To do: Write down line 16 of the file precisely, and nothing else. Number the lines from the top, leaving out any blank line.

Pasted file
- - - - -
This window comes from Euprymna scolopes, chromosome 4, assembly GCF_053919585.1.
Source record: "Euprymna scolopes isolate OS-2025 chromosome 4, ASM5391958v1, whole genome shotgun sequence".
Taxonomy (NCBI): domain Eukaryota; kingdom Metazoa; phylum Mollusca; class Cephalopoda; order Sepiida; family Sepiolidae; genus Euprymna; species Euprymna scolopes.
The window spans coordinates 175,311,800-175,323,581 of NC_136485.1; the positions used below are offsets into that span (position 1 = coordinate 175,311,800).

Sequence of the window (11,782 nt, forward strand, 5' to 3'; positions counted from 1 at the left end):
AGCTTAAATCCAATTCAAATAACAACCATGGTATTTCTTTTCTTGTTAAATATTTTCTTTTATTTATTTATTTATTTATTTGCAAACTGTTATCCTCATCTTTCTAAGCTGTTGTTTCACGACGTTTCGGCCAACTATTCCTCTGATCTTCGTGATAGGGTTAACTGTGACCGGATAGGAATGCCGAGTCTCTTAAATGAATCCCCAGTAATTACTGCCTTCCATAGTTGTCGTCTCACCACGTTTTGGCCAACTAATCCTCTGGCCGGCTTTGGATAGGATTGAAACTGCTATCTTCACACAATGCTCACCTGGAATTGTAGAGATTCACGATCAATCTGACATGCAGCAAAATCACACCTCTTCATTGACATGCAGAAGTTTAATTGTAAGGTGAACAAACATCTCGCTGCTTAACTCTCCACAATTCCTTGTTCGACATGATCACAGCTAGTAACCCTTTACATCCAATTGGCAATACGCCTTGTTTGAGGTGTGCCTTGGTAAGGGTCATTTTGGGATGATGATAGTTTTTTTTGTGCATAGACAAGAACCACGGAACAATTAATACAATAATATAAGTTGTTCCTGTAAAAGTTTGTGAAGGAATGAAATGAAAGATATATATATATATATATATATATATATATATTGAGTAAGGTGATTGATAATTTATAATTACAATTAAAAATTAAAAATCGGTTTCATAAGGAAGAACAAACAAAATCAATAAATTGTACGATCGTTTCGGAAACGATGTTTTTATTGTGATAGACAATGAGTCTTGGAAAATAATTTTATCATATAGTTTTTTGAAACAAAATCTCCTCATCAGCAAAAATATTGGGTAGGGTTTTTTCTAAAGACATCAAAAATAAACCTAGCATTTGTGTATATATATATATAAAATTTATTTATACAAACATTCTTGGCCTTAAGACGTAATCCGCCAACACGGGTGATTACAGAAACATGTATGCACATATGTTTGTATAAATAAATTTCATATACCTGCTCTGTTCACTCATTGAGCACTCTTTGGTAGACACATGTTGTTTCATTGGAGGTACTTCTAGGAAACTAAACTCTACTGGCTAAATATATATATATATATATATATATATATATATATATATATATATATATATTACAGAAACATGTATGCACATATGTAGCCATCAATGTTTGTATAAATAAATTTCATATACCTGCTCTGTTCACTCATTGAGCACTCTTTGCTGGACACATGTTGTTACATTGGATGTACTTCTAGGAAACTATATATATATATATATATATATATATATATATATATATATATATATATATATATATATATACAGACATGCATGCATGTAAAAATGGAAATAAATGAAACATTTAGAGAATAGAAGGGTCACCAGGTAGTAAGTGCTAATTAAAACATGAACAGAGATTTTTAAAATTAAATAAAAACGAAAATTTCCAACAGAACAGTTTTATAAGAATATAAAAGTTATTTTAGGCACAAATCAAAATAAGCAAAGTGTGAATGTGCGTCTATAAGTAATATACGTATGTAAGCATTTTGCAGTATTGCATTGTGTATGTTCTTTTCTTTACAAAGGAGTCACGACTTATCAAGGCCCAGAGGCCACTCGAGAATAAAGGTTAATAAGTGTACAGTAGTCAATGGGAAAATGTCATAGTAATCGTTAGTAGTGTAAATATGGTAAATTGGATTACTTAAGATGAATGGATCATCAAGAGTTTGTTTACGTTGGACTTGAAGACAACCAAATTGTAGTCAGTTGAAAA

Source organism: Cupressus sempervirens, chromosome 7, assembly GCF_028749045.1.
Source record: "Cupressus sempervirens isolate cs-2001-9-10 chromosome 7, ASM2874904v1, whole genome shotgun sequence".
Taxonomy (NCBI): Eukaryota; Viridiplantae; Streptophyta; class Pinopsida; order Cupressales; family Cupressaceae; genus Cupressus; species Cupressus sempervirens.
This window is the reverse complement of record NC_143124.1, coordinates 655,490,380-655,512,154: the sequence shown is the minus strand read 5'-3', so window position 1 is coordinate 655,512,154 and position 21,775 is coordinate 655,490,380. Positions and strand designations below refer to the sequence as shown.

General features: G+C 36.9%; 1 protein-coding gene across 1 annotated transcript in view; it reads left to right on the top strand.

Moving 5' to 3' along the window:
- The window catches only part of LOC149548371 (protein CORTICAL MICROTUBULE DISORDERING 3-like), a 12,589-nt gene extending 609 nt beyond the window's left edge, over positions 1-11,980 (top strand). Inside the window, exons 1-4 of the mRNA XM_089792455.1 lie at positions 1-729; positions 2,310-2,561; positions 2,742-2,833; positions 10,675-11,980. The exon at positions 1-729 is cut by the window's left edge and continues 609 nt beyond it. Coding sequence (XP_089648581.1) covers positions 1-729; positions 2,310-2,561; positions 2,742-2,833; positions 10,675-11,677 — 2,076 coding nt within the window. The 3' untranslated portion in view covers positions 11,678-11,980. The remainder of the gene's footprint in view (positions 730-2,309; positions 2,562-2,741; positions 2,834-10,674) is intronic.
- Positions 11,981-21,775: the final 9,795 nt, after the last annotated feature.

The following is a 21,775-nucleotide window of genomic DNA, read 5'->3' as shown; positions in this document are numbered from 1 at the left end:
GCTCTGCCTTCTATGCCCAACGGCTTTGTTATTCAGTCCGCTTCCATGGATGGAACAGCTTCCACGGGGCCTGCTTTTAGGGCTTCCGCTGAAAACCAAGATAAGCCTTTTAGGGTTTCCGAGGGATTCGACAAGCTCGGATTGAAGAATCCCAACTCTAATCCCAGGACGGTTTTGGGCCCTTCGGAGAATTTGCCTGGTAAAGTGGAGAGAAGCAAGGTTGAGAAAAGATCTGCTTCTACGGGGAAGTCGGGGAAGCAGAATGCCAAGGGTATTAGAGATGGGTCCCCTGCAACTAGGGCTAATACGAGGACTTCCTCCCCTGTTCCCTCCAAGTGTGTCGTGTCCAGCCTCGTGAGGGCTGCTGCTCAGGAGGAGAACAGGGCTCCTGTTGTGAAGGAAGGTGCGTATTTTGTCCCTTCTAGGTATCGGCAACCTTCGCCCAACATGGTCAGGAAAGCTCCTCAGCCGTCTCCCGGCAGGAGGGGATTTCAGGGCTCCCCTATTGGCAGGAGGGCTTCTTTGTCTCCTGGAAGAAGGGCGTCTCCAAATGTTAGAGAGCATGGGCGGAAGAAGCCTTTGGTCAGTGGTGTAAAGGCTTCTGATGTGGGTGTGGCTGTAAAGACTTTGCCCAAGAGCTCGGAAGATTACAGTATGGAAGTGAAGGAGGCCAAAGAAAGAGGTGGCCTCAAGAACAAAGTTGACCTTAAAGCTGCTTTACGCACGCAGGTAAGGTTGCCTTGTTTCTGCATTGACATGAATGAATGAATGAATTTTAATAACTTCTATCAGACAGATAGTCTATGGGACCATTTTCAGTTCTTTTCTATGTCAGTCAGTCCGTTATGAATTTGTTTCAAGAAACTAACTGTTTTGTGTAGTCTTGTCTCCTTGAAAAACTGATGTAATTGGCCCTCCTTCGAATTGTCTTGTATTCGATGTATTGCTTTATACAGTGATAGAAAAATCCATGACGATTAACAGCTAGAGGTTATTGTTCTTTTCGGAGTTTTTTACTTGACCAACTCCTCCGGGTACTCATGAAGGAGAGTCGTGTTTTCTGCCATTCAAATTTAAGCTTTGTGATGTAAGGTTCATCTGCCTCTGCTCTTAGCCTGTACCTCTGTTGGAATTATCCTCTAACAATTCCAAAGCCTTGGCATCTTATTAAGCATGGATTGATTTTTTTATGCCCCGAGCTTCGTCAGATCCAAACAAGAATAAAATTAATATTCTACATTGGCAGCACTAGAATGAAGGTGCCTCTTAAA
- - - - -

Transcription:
GCTCTGCCTTCTATGCCCAACGGCTTTGTTATTCAGTCCGCTTCCATGGATGGAACAGCTTCCACGGGGCCTGCTTTTAGGGCTTCCGCTGAAAACCAAGATAAGCCTTTTAGGGTTTCCGAGGGATTCGACAAGCTCGGATTGAAGAATCCCAACTCTAATCCCAGGACGGTTTTGGGCCCTTCGGAGAATTTGCCTGGTAAAGTGGAGAGAAGCAAGGTTGAGAAAAGATCTGCTTCTACGGGGAAGTCGGGGAAGCAGAATGCCAAGGGTATTAGAGATGGGTCCCCTGCAACTAGGGCTAATACGAGGACTTCCTCCCCTGTTCCCTCCAAGTGTGTCGTGTCCAGCCTCGTGAGGGCTGCTGCTCAGGAGGAGAACAGGGCTCCTGTTGTGAAGGAAGGTGCGTATTTTGTCCCTTCTAGGTATCGGCAACCTTCGCCCAACATGGTCAGGAAAGCTCCTCAGCCGTCTCCCGGCAGGAGGGGATTTCAGGGCTCCCCTATTGGCAGGAGGGCTTCTTTGTCTCCTGGAAGAAGGGCGTCTCCAAATGTTAGAGAGCATGGGCGGAAGAAGCCTTTGGTCAGTGGTGTAAAGGCTTCTGATGTGGGTGTGGCTGTAAAGACTTTGCCCAAGAGCTCGGAAGATTACAGTATGGAAGTGAAGGAGGCCAAAGAAAGAGGTGGCCTCAAGAACAAAGTTGACCTTAAAGCTGCTTTACGCACGCAGGTAAGGTTGCCTTGTTTCTGCATTGACATGAATGAATGAATGAATTTTAATAACTTCTATCAGACAGATAGTCTATGGGACCATTTTCAGTTCTTTTCTATGTCAGTCAGTCCGTTATGAATTTGTTTCAAGAAACTAACTGTTTTGTGTAGTCTTGTCTCCTTGAAAAACTGATGTAATTGGCCCTCCTTCGAATTGTCTTGTATTCGATGTATTGCTTTATACAGTGATAGAAAAATCCATGACGATTAACAGCTAGAGGTTATTGTTCTTTTCGGAGTTTTTTACTTGACCAACTCCTCCGGGTACTCATGAAGGAGAGTCGTGTTTTCTGCCATTCAAATTTAAGCTTTGTGATGTAAGGTTCATCTGCCTCTGCTCTTAGCCTGTACCTCTGTTGGAATTATCCTCTAACAATTCCAAAGCCTTGGCATCTTATTAAGCATGGATTGATTTTTTTATGCCCCGAGCTTCGTCAGATCCAAACAAGAATAAAATTAATATTCTACATTGGCAGCACTAGAATGAAGGTGCCTCTTAAA